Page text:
In this paper we explore the relationships between a set of core political values items, voting intentions and attitudes to three interrelated and highly salient issues. These issues are: coal seam gas extraction, wind farm developments and climate change. We build on the empirical work of Schwartz et al. (2010), in considering whether or not the degree of adherence to particular political values predict voting for particular parties. We then consider whether or not, either or both values and voting intention predict attitudes to particular policy issues. We present the results of the empirical analyses and then consider the implications for theorising the relationships between individual values, parties and their policy and proclaimed values and ideology.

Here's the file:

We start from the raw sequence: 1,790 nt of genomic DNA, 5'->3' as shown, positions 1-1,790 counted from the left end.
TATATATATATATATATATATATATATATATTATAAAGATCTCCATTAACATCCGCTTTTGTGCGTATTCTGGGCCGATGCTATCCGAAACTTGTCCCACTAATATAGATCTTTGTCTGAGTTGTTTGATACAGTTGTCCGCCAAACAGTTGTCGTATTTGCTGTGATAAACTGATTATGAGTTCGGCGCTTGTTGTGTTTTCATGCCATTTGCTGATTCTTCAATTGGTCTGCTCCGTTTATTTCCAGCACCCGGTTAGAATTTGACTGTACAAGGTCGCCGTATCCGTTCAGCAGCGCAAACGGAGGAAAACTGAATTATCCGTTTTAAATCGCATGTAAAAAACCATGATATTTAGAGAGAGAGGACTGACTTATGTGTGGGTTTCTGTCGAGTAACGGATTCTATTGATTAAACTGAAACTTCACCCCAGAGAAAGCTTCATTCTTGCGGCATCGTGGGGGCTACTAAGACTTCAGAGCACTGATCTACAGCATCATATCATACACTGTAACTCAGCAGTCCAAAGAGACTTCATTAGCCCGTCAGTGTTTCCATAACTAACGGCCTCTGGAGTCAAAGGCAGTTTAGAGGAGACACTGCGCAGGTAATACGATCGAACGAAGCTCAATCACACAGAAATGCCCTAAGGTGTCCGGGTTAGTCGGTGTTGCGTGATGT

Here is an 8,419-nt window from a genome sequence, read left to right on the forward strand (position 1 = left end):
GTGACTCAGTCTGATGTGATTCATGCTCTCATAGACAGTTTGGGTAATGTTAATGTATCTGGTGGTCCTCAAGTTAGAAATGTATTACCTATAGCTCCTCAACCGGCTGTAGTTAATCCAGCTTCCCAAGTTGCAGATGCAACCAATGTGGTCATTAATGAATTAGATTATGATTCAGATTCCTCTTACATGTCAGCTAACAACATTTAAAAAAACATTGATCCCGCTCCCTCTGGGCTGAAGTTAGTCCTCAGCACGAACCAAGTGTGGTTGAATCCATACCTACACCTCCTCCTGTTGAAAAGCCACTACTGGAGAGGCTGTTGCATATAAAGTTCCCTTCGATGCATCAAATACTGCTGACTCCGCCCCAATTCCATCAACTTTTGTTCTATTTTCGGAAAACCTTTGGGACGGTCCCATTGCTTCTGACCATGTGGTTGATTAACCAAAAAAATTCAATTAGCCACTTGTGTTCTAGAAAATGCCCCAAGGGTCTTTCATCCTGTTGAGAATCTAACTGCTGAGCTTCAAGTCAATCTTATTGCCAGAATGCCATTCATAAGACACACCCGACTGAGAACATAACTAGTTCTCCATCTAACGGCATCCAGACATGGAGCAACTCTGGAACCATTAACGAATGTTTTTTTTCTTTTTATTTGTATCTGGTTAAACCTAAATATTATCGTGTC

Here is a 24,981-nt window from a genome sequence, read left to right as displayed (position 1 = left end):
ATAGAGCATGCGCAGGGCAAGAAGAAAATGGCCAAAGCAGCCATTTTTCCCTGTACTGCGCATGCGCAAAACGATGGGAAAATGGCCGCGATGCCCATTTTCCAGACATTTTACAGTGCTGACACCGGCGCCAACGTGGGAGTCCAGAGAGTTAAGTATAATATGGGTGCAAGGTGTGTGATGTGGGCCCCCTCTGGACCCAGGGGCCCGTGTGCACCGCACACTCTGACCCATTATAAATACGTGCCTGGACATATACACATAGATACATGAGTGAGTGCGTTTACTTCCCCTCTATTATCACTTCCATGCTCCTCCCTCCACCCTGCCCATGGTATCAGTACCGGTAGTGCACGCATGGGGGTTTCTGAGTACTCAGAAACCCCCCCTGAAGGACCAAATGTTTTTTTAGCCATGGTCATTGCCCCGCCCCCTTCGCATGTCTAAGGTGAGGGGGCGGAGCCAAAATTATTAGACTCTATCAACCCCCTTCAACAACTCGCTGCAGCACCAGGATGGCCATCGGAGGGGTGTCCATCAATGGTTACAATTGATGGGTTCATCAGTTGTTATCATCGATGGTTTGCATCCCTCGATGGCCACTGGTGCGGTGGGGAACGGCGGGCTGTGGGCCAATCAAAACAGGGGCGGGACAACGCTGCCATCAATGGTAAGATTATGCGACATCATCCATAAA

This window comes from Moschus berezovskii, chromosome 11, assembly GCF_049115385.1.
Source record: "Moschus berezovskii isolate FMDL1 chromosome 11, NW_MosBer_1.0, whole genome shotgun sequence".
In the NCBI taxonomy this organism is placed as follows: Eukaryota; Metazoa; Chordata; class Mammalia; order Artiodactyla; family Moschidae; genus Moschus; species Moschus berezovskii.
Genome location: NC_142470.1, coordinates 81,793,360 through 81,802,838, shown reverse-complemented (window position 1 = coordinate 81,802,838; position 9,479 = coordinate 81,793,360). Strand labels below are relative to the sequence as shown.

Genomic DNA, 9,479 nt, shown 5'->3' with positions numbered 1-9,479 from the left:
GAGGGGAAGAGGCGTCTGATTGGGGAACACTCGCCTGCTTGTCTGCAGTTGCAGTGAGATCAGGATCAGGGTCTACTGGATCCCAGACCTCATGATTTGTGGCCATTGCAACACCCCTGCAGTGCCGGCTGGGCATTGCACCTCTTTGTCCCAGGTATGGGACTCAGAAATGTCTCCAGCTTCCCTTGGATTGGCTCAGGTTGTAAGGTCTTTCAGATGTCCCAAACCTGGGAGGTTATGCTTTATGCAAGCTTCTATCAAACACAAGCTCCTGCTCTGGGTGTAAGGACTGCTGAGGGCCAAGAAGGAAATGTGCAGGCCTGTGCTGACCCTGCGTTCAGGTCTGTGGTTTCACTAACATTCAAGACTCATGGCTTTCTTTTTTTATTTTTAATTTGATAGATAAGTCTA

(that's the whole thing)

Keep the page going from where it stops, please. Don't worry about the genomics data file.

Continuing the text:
Politics rules, okay? Rhetorical predictability, blame games and ‘the logic of fateful choices facing commissioners of inquiry’ in metropolitan reforms in New South Wales (NSW) Australia 2011-17.

Bligh Grant - Bligh.Grant@uts.edu.au - University of Technology Sydney - Australia

Joseph Drew - Joseph.Drew@uts.edu.au - uTS - Australia